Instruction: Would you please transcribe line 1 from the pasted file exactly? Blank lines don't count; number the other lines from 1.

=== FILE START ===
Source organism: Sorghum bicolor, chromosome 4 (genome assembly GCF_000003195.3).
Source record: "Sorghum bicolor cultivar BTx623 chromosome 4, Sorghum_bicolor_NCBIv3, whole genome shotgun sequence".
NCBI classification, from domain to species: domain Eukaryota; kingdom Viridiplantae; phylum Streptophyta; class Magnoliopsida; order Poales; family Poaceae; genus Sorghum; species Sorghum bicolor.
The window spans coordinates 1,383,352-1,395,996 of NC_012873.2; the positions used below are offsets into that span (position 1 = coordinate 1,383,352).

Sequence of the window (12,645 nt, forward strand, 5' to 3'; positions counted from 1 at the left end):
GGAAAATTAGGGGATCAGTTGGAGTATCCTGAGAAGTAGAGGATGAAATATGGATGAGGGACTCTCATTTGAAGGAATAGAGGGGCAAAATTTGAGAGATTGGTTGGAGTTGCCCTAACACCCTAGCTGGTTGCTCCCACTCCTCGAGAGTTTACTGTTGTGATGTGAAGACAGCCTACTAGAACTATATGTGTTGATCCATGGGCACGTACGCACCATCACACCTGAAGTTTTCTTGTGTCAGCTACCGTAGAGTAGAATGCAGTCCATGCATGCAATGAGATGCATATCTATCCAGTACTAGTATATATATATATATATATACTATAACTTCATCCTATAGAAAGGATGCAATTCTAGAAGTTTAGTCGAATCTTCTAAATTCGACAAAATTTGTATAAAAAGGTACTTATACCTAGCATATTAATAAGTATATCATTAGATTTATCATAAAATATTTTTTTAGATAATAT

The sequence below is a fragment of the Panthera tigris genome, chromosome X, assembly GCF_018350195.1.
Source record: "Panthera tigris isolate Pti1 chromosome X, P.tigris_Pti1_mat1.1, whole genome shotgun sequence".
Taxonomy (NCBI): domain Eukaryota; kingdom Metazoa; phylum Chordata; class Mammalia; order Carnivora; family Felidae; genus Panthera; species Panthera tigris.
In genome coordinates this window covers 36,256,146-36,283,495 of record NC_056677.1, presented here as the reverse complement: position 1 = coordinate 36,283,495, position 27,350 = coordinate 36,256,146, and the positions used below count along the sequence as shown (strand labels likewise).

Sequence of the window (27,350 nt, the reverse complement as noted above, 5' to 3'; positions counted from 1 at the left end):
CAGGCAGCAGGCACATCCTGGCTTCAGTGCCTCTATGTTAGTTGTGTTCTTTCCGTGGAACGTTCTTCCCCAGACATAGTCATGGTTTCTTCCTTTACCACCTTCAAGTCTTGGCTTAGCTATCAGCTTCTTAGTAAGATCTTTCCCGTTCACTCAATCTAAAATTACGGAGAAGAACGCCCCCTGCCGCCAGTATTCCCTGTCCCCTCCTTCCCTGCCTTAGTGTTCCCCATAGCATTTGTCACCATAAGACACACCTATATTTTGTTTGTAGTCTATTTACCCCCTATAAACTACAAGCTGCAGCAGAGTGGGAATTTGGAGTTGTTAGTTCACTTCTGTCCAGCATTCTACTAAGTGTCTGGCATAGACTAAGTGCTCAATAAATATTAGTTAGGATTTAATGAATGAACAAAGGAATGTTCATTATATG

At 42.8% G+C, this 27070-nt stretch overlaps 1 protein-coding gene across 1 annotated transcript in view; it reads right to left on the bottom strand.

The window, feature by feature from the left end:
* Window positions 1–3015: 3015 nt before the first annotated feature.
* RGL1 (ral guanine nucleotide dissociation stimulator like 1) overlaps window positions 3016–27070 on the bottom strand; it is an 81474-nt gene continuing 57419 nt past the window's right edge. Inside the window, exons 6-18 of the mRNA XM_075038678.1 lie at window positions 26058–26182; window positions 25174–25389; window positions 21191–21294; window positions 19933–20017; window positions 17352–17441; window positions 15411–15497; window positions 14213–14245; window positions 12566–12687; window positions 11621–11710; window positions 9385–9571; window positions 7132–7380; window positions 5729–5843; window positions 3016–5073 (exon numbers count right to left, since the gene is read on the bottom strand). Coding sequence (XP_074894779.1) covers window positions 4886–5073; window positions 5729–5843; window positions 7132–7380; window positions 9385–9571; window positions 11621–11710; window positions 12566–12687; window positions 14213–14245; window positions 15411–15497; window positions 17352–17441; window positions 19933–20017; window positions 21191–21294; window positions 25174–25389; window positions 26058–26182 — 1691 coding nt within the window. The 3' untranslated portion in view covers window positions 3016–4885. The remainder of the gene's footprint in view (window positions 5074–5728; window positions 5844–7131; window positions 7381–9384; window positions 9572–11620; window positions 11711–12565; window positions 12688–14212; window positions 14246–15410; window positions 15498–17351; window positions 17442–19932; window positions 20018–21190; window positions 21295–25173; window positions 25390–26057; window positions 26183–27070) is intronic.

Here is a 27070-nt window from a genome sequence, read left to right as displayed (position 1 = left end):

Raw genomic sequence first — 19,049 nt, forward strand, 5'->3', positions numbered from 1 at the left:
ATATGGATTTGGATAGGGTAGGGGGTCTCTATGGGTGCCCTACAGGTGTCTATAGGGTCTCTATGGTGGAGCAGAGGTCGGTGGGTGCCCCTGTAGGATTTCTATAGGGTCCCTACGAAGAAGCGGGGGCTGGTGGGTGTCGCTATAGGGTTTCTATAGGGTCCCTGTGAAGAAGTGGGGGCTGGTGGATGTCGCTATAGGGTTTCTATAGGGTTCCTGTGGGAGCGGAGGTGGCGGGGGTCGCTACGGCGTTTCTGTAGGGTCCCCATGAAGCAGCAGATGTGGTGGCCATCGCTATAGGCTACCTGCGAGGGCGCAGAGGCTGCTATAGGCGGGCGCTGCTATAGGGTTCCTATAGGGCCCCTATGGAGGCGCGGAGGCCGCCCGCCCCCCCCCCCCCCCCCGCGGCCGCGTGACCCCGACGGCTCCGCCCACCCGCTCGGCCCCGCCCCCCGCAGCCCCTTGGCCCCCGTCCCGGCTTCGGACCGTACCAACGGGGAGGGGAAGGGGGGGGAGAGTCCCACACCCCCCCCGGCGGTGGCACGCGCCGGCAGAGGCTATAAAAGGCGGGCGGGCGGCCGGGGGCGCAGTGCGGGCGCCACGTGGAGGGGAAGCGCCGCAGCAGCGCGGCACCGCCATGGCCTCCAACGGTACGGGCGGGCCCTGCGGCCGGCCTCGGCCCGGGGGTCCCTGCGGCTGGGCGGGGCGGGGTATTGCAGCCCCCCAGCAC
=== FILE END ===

Source organism: Sorghum bicolor, chromosome 4 (genome assembly GCF_000003195.3).